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Stuart K. Gardiner, Steven L. Mansberger; Moving Stimulus Perimetry: A New Functional Test for Glaucoma. Trans. Vis. Sci. Tech. 2022;11(10):9. doi: https://doi.org/10.1167/tvst.11.10.9.
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Static pointwise perimetric sensitivities of less than approximately 19 dB are unreliable in glaucoma owing to excessive variability. We propose using moving stimuli to increase detectability, decrease variability, and hence increase this dynamic range.
A moving stimulus was designed to travel parallel to the average nerve fiber bundle orientation at each location, and compared against an otherwise identical static stimulus. To assess dynamic range, psychometric functions were measured at 4 locations of each of 10 subjects. To assess clinically realistic test–retest variability, 34 locations of 94 subjects with glaucoma and glaucoma suspects were tested twice, 6 months apart. Pointwise sensitivity estimates were compared using generalized estimating equation regression models. The test–retest limits of agreement for each stimulus were assessed, adjusted for within-eye clustering.
Using static stimuli, 9 of the 40 psychometric functions had less than a 90% maximum response probability, suggesting being beyond the dynamic range. Eight of those locations had asymptotic maximum of more than 90% with moving stimuli. Sensitivities were higher for moving stimuli (P < 0.001); the difference increased as sensitivity decreased (P < 0.001). Test-retest limits of agreement were narrower for moving stimuli (−6.35 to +6.48 dB) than static stimuli (−12.7 to +7.81 dB). Sixty-two percent of subjects preferred using moving stimuli versus 19% who preferred static stimuli.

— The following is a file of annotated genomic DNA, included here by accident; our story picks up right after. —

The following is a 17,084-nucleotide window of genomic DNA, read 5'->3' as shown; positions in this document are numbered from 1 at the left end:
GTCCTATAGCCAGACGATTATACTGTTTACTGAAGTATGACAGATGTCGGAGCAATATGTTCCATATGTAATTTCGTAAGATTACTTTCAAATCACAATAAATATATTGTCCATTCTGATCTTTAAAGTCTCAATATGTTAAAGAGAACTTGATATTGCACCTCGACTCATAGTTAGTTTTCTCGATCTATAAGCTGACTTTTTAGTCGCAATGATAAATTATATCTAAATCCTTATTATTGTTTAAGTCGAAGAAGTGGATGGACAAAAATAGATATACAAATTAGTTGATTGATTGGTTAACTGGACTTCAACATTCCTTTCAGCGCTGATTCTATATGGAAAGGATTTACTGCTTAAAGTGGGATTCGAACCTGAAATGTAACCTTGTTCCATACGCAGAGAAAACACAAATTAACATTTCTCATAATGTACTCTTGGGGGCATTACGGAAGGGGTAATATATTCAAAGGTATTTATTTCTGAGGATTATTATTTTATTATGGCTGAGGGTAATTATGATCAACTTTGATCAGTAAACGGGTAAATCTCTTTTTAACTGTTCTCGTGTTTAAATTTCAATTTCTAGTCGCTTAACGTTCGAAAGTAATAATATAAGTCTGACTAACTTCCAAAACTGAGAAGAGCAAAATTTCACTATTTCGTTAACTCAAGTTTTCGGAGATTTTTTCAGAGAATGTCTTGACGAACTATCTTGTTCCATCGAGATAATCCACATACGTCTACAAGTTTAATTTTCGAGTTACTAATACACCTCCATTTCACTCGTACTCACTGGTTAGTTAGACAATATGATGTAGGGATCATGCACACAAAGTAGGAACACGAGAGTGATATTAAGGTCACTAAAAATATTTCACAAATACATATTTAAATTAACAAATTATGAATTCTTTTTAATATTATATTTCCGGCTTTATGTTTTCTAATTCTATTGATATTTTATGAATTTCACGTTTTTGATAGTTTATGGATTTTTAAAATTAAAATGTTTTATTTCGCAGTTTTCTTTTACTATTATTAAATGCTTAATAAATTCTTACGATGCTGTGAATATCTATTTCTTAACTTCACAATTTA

Using a moving stimulus increases perimetric sensitivities in regions of glaucomatous loss. This extends the effective dynamic range, allowing reliable testing later into the disease. Results are more repeatable, and the test is preferred by most subjects.
Moving stimuli allow reliable testing in patients with more severe glaucoma than currently possible.
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